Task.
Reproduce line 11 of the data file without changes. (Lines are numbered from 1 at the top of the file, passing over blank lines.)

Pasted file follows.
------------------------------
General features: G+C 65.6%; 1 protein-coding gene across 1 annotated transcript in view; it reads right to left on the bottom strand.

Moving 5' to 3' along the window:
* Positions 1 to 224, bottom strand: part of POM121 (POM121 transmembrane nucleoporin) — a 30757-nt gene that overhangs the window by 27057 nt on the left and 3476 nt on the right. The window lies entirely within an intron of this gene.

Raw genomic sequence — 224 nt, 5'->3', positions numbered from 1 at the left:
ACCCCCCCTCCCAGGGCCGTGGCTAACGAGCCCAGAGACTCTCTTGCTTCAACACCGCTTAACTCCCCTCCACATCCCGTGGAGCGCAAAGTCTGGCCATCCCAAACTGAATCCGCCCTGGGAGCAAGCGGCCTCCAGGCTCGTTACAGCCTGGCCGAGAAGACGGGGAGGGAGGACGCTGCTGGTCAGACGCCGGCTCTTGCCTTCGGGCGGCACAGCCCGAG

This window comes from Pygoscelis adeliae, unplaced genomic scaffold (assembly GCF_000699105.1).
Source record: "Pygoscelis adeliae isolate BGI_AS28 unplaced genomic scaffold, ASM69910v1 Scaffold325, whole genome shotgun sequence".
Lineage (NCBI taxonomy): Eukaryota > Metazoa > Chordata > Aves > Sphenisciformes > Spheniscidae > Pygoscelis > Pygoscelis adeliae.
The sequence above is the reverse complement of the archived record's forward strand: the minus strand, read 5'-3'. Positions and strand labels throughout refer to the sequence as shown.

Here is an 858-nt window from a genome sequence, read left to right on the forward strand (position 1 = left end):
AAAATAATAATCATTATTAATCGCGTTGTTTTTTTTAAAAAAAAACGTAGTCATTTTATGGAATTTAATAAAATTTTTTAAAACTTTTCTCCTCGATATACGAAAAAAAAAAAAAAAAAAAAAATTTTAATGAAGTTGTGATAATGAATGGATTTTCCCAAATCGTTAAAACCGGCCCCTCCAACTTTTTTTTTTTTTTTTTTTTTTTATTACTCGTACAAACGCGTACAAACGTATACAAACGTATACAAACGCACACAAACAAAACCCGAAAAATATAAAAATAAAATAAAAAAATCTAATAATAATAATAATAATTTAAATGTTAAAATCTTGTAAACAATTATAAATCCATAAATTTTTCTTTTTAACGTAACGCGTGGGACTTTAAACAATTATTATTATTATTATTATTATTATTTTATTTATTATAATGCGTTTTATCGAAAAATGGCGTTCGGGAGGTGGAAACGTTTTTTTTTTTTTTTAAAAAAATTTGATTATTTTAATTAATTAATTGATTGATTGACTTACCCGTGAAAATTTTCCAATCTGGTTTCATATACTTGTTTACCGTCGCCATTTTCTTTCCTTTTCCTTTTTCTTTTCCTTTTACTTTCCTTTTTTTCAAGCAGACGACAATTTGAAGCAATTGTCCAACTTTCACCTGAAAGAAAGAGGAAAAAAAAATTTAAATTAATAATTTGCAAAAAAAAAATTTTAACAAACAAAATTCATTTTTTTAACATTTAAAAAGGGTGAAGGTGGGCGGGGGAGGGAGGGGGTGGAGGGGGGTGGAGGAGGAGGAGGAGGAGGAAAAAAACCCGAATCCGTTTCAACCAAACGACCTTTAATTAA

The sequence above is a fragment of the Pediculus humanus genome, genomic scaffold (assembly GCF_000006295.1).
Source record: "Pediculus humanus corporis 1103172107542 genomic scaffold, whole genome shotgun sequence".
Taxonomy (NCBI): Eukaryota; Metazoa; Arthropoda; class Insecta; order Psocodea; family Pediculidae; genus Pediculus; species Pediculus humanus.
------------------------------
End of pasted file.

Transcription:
AAAATAATAATCATTATTAATCGCGTTGTTTTTTTTAAAAAAAAACGTAGTCATTTTATGGAATTTAATAAAATTTTTTAAAACTTTTCTCCTCGATATACGAAAAAAAAAAAAAAAAAAAAAATTTTAATGAAGTTGTGATAATGAATGGATTTTCCCAAATCGTTAAAACCGGCCCCTCCAACTTTTTTTTTTTTTTTTTTTTTTTATTACTCGTACAAACGCGTACAAACGTATACAAACGTATACAAACGCACACAAACAAAACCCGAAAAATATAAAAATAAAATAAAAAAATCTAATAATAATAATAATAATTTAAATGTTAAAATCTTGTAAACAATTATAAATCCATAAATTTTTCTTTTTAACGTAACGCGTGGGACTTTAAACAATTATTATTATTATTATTATTATTATTTTATTTATTATAATGCGTTTTATCGAAAAATGGCGTTCGGGAGGTGGAAACGTTTTTTTTTTTTTTTAAAAAAATTTGATTATTTTAATTAATTAATTGATTGATTGACTTACCCGTGAAAATTTTCCAATCTGGTTTCATATACTTGTTTACCGTCGCCATTTTCTTTCCTTTTCCTTTTTCTTTTCCTTTTACTTTCCTTTTTTTCAAGCAGACGACAATTTGAAGCAATTGTCCAACTTTCACCTGAAAGAAAGAGGAAAAAAAAATTTAAATTAATAATTTGCAAAAAAAAAATTTTAACAAACAAAATTCATTTTTTTAACATTTAAAAAGGGTGAAGGTGGGCGGGGGAGGGAGGGGGTGGAGGGGGGTGGAGGAGGAGGAGGAGGAGGAAAAAAACCCGAATCCGTTTCAACCAAACGACCTTTAATTAA